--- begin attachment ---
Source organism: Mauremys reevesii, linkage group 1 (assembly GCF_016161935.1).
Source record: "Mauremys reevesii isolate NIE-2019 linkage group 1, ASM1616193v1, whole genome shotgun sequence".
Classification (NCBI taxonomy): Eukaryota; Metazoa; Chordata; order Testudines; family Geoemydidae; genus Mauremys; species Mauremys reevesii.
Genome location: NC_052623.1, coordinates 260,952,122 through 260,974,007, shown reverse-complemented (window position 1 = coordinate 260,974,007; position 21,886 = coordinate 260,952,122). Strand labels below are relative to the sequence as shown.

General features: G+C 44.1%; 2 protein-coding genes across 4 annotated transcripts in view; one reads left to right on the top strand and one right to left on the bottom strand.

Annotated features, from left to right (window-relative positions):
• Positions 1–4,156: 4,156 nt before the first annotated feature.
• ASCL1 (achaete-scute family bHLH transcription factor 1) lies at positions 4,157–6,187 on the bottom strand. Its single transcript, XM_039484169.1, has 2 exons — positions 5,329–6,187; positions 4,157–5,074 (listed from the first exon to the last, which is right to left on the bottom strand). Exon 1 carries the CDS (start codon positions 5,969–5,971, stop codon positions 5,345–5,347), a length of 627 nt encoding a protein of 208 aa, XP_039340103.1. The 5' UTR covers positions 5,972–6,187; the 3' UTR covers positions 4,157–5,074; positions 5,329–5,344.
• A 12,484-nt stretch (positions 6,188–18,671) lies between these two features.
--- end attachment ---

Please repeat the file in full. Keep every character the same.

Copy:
Source organism: Mauremys reevesii, linkage group 1 (assembly GCF_016161935.1).
Source record: "Mauremys reevesii isolate NIE-2019 linkage group 1, ASM1616193v1, whole genome shotgun sequence".
Classification (NCBI taxonomy): Eukaryota; Metazoa; Chordata; order Testudines; family Geoemydidae; genus Mauremys; species Mauremys reevesii.
Genome location: NC_052623.1, coordinates 260,952,122 through 260,974,007, shown reverse-complemented (window position 1 = coordinate 260,974,007; position 21,886 = coordinate 260,952,122). Strand labels below are relative to the sequence as shown.

General features: G+C 44.1%; 2 protein-coding genes across 4 annotated transcripts in view; one reads left to right on the top strand and one right to left on the bottom strand.

Annotated features, from left to right (window-relative positions):
• Positions 1–4,156: 4,156 nt before the first annotated feature.
• ASCL1 (achaete-scute family bHLH transcription factor 1) lies at positions 4,157–6,187 on the bottom strand. Its single transcript, XM_039484169.1, has 2 exons — positions 5,329–6,187; positions 4,157–5,074 (listed from the first exon to the last, which is right to left on the bottom strand). Exon 1 carries the CDS (start codon positions 5,969–5,971, stop codon positions 5,345–5,347), a length of 627 nt encoding a protein of 208 aa, XP_039340103.1. The 5' UTR covers positions 5,972–6,187; the 3' UTR covers positions 4,157–5,074; positions 5,329–5,344.
• A 12,484-nt stretch (positions 6,188–18,671) lies between these two features.